Life After SONDA

Gay Politics Will Never Be the Same

But then, hadn't Duane—and other gay Democrats who know reporters—attacked ESPA for its elitism? And hadn't the assembly cut a chunk of change from certain gay programs that had been funded (but not permanently) by the governor? ESPA had promoted these non-HIV programs, and now it felt smacked by the Democrats for cozying up to Pataki. The battle was on.

Instead of buddy hugs after SONDA passed, David Paterson, the newly elected leader of senate Democrats—and an eloquent advocate for gay rights—got a harangue from Jeff Soref, a major gay fundraiser and former ESPA board member. "I told [Paterson] he had lost control," says Soref. "He sat idly by while Tom bellowed." Soref was already pissed at Paterson for backing the amendment, and as for Duane, among the milder epithets Soref uses to describe him are "bully" and "demagogue." Their animosity is likely to play out in more than verbal ways. It is widely believed that Duane would like to run for Manhattan borough president when Virginia Fields's term expires in 2005. He will need all the help he can get in a crowded field likely to include a lesbian candidate, Councilmember Margarita Lopez. Duane could garner key party support by justifying the Democrats' attack on ESPA. But when it comes to attracting money, Soref is a serious liability, since he wields great influence among the handful of wealthy homosexuals who give generously to gay political campaigns.

Duane looks back on SONDA's passage with a certain irony. "The Christians were praying for my soul," he quips, "but my allies were telling me to go to hell."

Tom Duane, hero or demagogue? It Depends on where you stand within the queer movement.
photo: Jay Muhlin
Tom Duane, hero or demagogue? It Depends on where you stand within the queer movement.

The greatest irony is that all of these combatants are Democrats. In fact, Soref is a member of the Democratic National Committee, reportedly in line to become its treasurer. But sources say that after ESPA endorsed Pataki, Soref received angry phone calls from leaders of the national party. "I can't say people are pleased with me," he says, "but I would support anyone who backs this agenda." So, apparently, would ESPA's board, though it is composed entirely of Democrats, according to executive director Matt Foreman. He, too, calls himself "a die-hard Democrat," but adds, "I'm no longer going to stand on statements that sound good and get us nowhere. We want deliverables."

In keeping with this show-me attitude, ESPA paid former state Republican Party head Bill Powers more than $100,000 to push SONDA, despite the many times Powers courted Conservative Party support for GOP candidates by citing their opposition to gay rights. Retaining Powers shows that, like him, ESPA prizes efficacy over ideology. More than any other pressure group in New York's gay movement, this one knows how to play the game. That leaves Duane and Glick at a disadvantage, since they are loyal members of a party that controls neither the governor's office nor the senate. The relative powerlessness of the Democrats makes it inevitable that a gay lobby interested in "deliverables" will build bridges to the dominant Republicans. That's what key unions did in the last election, and the Democrats suffered their defection without attacking them. But, as Foreman points out, "They're happy to point to the key gay group and say, 'Oh, we're offended!' Cut me a break."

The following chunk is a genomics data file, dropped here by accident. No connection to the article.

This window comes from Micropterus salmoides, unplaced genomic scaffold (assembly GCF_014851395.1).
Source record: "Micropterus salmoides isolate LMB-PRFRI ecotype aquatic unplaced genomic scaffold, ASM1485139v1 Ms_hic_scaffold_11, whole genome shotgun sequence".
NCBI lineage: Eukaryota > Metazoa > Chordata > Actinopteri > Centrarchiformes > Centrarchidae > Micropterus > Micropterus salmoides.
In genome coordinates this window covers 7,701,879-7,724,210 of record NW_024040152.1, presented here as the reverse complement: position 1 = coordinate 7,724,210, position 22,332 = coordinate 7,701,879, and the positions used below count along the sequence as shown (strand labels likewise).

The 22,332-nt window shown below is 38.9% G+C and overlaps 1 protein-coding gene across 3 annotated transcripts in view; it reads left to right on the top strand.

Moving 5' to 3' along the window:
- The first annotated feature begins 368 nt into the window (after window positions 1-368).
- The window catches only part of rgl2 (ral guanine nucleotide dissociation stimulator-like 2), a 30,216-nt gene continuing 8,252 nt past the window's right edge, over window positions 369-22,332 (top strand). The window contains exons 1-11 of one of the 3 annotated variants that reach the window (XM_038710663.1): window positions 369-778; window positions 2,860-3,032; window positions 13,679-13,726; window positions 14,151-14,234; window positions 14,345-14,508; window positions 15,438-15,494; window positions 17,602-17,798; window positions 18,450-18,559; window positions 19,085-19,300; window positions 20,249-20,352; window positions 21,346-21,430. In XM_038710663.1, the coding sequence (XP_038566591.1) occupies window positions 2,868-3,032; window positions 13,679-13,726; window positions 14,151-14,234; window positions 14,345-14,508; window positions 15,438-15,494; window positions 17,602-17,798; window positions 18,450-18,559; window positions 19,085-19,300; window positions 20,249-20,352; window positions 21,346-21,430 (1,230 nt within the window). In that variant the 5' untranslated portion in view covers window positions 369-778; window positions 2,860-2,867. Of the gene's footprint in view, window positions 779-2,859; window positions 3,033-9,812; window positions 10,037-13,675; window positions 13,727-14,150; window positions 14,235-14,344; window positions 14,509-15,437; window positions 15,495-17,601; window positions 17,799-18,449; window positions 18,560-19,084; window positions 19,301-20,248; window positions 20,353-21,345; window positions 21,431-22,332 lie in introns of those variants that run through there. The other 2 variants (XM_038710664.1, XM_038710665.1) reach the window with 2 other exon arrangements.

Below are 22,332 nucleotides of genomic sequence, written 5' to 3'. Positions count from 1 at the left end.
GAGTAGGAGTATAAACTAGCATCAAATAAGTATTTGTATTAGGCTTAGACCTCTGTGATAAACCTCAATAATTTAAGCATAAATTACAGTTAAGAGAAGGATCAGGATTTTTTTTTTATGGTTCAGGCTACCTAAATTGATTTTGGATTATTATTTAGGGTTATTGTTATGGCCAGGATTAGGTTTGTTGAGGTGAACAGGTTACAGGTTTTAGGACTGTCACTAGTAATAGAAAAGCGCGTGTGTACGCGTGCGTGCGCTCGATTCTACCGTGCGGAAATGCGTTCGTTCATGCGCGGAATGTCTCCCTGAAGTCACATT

Flush with victory, ESPA has its guns set on winning "full equality under the law within 10 years." The group's agenda includes reforming the state's human rights code (by changing the word sex to gender) and shortening the time it takes to adjudicate a case (more than 400 days on average). Even same-sex marriage is not beyond Foreman's imagining, "but we need to do this the professional way, and that involves focus groups, polling, and testing messages with targeted subgroups of the gettable middle." This is not Duane's idea of an effective strategy. As a product of the gay liberation movement, his approach is to form alliances with other minorities and move from a fired-up activist base. Transpeople are a natural constituency for him. But most of ESPA's members are what cops call "citizens": people of some means. They are unlikely to bear the brunt of budget cuts, so they have little to lose from making alliances with Pataki—and little to gain from pushing the trans agenda. For Duane's people, it's the reverse.

The battle of SONDA raises a larger question for the queer movement. "We still have not resolved the debate that's raged for 30 years about who is part of our community and who gets shut out," says Charles King, co-president of Housing Works, which advocates for people with AIDS. As long as all homos were members of an out-group, this class conflict was kept relatively in check. But as the movement succeeds, the division between gay haves and queer have-nots is exploding on many fronts. The contours of this schism were visible in the two queer groups that took separate buses up to Albany last week: one, supporting SONDA, was mostly well dressed and white, while the other, backing Duane's amendment, was decked out and diverse.

Every group that enters the corridors of power goes through a clash between those who are poised to benefit from the system and those who are not. Success breeds struggle, and in that sense SONDA's passage marked the moment when gay politics became typical. The left-outs have yet to find a leader, but they will. A queer Al Sharpton is slouching toward Stonewall to be born—and s/he will probably be a trannie.

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